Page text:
Why Oracle still looks like a smart buy

Heading into the enterprise software giant's latest earnings release, it appears that its share price fails to truly reflects the company's long-term value.

By TheStreet Staff Jun 19, 2013 5:47PM

thestreet logoOutside Oracle headquartersBy Richard Saintvilus

 

Say what you want about the dormant nature of enterprise IT spending: Oracle (ORCL) certainly knows how to keep things interesting.

 

First, the database giant surprised the entire sector with its $2.1 billion acquisition of Acme Packet (APKT). Then, a little more than a month later, the company announced its intent to pick off network vendor Tekelec.

 

Although the Tekelec announcement didn't push the needle in terms of media attention, the move nonetheless demonstrates how serious Oracle is to differentiate itself from cloud rivals including Salesforce.com (CRM) and SAP (SAP). But perhaps more noteworthy is this deal signals the confidence of CEO Larry Ellison and Oracle's management team to go after telecom assets to combat (among others) Cisco (CSCO).

 

Given Tekelec's mobile traffic handling capabilities, Oracle now has ways to leverage Acme Packet's existing strengths in data control to service the needs of large telecom giants including Verizon (VZ). This was a space that was dominated by Cisco and Juniper Networks (JNPR). Not anymore.


Struggles with sales execution 

However, this has not stopped the Street from harping on Oracle's third-quarter earnings disappointment, which immediately sent the stock tumbling down 8% in March. Management said then the miss was due to struggles with sales execution. The company had hired new salespeople in the preceding quarters, many of whom struggled to close deals, resulting in the 1% revenue decline.

 

It wasn't a good quarter, but Oracle's management didn't pretend it was, either. It's also worth noting here that the third quarter is historically Oracle's weakest. It certainly didn't help that the government cuts known as the sequester fell into that quarter. Investors, spooked by the results, sold off the stock fearing Oracle's near-term outlook despite margins remaining intact.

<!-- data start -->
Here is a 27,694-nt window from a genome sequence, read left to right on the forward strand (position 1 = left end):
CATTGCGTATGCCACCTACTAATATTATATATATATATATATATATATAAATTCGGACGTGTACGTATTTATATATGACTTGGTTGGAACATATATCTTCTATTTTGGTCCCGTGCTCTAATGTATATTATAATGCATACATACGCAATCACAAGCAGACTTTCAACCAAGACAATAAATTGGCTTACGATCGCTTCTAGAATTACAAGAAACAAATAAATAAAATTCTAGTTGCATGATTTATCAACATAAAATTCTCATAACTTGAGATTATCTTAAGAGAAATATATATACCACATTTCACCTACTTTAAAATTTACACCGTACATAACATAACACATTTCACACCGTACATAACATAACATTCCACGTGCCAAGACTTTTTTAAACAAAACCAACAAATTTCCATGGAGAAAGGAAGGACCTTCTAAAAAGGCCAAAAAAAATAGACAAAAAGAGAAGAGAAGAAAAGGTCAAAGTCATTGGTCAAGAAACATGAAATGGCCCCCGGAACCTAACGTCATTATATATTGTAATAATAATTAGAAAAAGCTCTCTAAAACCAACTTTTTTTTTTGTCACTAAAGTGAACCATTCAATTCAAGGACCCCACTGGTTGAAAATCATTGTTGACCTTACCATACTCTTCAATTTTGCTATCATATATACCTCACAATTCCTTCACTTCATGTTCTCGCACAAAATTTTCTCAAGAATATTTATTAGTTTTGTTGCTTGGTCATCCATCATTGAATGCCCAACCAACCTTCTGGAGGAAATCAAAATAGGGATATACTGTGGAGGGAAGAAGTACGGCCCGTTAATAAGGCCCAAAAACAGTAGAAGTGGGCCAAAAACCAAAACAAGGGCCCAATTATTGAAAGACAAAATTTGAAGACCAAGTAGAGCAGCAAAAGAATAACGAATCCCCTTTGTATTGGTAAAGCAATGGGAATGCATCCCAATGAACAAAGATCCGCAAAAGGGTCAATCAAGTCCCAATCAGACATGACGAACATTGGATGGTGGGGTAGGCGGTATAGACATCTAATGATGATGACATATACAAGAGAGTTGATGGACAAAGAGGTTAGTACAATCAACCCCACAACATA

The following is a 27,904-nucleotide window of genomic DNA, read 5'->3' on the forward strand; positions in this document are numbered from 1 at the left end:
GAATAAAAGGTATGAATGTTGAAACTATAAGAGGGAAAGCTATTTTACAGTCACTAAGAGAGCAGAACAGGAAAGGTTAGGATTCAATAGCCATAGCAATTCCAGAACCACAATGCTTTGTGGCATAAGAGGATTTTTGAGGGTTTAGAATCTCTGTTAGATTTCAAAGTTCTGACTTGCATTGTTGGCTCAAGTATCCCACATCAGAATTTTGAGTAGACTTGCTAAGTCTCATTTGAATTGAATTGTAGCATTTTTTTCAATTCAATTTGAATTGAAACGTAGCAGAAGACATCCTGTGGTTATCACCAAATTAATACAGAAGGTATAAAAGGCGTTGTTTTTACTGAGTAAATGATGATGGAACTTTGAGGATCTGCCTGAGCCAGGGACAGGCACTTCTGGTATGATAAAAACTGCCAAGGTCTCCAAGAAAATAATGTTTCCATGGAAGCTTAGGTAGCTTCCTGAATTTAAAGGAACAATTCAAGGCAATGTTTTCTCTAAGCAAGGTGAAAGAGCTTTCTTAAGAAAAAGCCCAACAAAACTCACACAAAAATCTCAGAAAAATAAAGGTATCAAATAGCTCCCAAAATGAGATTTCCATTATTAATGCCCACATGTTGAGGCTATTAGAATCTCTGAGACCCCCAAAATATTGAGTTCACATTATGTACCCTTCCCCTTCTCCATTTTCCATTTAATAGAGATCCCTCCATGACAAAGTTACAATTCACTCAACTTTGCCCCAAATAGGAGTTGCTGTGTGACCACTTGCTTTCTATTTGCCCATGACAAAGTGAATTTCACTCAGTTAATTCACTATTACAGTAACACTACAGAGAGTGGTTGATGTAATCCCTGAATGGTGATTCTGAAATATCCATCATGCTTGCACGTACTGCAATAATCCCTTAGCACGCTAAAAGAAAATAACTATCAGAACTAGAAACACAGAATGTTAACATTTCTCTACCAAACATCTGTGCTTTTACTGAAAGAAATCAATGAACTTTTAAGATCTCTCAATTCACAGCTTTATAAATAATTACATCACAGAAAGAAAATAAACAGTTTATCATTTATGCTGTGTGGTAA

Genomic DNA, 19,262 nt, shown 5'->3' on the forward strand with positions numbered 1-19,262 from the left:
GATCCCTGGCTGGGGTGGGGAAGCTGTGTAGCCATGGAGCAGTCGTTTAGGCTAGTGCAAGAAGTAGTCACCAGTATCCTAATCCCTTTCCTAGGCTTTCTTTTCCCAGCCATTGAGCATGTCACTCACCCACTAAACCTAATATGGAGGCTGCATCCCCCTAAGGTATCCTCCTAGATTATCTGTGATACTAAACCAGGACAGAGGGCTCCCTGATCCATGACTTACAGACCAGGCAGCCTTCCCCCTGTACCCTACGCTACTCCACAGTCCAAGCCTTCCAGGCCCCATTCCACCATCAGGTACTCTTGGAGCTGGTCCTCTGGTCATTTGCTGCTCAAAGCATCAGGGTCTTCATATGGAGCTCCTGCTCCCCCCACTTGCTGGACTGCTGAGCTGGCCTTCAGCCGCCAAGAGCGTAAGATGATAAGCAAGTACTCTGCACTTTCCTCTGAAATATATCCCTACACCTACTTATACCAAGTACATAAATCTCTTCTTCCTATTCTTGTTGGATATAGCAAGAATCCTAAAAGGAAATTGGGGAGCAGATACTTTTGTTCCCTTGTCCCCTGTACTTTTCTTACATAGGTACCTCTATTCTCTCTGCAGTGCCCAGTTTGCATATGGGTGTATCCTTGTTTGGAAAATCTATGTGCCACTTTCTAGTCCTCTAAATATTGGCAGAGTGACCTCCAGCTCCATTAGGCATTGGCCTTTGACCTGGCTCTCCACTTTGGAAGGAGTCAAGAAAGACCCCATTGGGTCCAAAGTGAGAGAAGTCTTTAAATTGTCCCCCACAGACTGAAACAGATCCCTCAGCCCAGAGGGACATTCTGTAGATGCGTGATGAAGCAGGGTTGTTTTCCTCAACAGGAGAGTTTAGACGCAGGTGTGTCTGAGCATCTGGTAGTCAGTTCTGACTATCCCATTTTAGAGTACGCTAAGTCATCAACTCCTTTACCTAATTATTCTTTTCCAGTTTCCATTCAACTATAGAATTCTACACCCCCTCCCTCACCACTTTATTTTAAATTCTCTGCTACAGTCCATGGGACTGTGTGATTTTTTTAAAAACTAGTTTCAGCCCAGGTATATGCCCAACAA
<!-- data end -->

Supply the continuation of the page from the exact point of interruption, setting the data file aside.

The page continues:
Investors also discounted that Exadata, Oracle's intelligent storage server solution, which rivals competing products from EMC (EMC) and IBM's (IBM) SmartCloud, was up 82% year over year. I don't expect there will be any type of slowdown in the fourth-quarter earnings announcement due out Thursday.

 

The Street is looking for a much improved performance. The consensus estimate is for earnings of 87 cents per share on revenue of $11.12 billion, which would represent revenue growth of just over 1%. These numbers seem very conservative to me, however. If my suspicions are correct that customers had postponed orders in the third quarter, I expect these orders will manifest themselves during this upcoming announcement.


Looking good over the next 5 years 

I'm not suggesting this will be a slam-dunk quarter. But I don't anticipate Oracle will have similar issues with closing deals, given the recent positive results and upbeat guidance provided by Cisco.

 

With that in mind, I would be a buyer of Oracle shares ahead of the earnings report. I don't believe the current share price truly reflects Oracle's long-term value.

 

What's more, over the next five years the company should be able to produce high-single-digit revenue growth, while demonstrating improving free cash flow margins. I still see $40 as an achievable target by the end of the year.

 

At the time of publication, the author held no position in any of the stocks mentioned

 

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